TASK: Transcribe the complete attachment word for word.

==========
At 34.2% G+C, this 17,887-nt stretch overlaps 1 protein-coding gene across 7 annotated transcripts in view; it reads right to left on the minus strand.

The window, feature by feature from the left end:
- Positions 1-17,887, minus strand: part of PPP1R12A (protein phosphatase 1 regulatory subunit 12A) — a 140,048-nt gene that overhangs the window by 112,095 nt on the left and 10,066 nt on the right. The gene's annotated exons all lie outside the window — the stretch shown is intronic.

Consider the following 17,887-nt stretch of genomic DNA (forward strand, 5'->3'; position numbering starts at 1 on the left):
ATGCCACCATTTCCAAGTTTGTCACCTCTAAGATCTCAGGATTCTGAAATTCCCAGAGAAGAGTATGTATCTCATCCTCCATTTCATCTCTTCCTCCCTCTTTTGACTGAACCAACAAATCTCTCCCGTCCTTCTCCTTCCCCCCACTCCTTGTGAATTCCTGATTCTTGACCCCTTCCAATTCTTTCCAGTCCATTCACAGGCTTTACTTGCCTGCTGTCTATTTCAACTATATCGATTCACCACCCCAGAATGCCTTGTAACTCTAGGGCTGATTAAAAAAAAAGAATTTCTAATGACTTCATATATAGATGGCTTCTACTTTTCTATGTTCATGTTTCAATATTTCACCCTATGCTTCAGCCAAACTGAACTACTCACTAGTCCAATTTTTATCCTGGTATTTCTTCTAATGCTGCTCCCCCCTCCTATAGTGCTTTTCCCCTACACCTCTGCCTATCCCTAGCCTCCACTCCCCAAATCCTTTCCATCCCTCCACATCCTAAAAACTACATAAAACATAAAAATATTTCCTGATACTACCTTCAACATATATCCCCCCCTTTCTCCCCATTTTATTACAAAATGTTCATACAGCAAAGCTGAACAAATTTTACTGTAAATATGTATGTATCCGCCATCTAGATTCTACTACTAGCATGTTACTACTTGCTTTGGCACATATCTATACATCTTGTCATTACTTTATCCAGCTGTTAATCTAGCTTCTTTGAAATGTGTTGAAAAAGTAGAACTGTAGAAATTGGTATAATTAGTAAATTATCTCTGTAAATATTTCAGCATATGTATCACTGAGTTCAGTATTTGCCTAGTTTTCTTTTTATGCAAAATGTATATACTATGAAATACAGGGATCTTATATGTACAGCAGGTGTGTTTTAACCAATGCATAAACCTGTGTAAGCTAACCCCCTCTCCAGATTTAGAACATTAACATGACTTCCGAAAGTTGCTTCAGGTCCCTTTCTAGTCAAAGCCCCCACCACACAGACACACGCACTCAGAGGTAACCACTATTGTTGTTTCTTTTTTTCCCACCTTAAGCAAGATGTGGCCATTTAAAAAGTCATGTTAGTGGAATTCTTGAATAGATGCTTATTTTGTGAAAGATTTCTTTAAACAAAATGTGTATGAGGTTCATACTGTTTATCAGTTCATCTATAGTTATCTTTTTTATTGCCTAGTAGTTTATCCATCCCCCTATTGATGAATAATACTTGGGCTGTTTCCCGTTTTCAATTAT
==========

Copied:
At 34.2% G+C, this 17,887-nt stretch overlaps 1 protein-coding gene across 7 annotated transcripts in view; it reads right to left on the minus strand.

The window, feature by feature from the left end:
- Positions 1-17,887, minus strand: part of PPP1R12A (protein phosphatase 1 regulatory subunit 12A) — a 140,048-nt gene that overhangs the window by 112,095 nt on the left and 10,066 nt on the right. The gene's annotated exons all lie outside the window — the stretch shown is intronic.

Consider the following 17,887-nt stretch of genomic DNA (forward strand, 5'->3'; position numbering starts at 1 on the left):
ATGCCACCATTTCCAAGTTTGTCACCTCTAAGATCTCAGGATTCTGAAATTCCCAGAGAAGAGTATGTATCTCATCCTCCATTTCATCTCTTCCTCCCTCTTTTGACTGAACCAACAAATCTCTCCCGTCCTTCTCCTTCCCCCCACTCCTTGTGAATTCCTGATTCTTGACCCCTTCCAATTCTTTCCAGTCCATTCACAGGCTTTACTTGCCTGCTGTCTATTTCAACTATATCGATTCACCACCCCAGAATGCCTTGTAACTCTAGGGCTGATTAAAAAAAAAGAATTTCTAATGACTTCATATATAGATGGCTTCTACTTTTCTATGTTCATGTTTCAATATTTCACCCTATGCTTCAGCCAAACTGAACTACTCACTAGTCCAATTTTTATCCTGGTATTTCTTCTAATGCTGCTCCCCCCTCCTATAGTGCTTTTCCCCTACACCTCTGCCTATCCCTAGCCTCCACTCCCCAAATCCTTTCCATCCCTCCACATCCTAAAAACTACATAAAACATAAAAATATTTCCTGATACTACCTTCAACATATATCCCCCCCTTTCTCCCCATTTTATTACAAAATGTTCATACAGCAAAGCTGAACAAATTTTACTGTAAATATGTATGTATCCGCCATCTAGATTCTACTACTAGCATGTTACTACTTGCTTTGGCACATATCTATACATCTTGTCATTACTTTATCCAGCTGTTAATCTAGCTTCTTTGAAATGTGTTGAAAAAGTAGAACTGTAGAAATTGGTATAATTAGTAAATTATCTCTGTAAATATTTCAGCATATGTATCACTGAGTTCAGTATTTGCCTAGTTTTCTTTTTATGCAAAATGTATATACTATGAAATACAGGGATCTTATATGTACAGCAGGTGTGTTTTAACCAATGCATAAACCTGTGTAAGCTAACCCCCTCTCCAGATTTAGAACATTAACATGACTTCCGAAAGTTGCTTCAGGTCCCTTTCTAGTCAAAGCCCCCACCACACAGACACACGCACTCAGAGGTAACCACTATTGTTGTTTCTTTTTTTCCCACCTTAAGCAAGATGTGGCCATTTAAAAAGTCATGTTAGTGGAATTCTTGAATAGATGCTTATTTTGTGAAAGATTTCTTTAAACAAAATGTGTATGAGGTTCATACTGTTTATCAGTTCATCTATAGTTATCTTTTTTATTGCCTAGTAGTTTATCCATCCCCCTATTGATGAATAATACTTGGGCTGTTTCCCGTTTTCAATTAT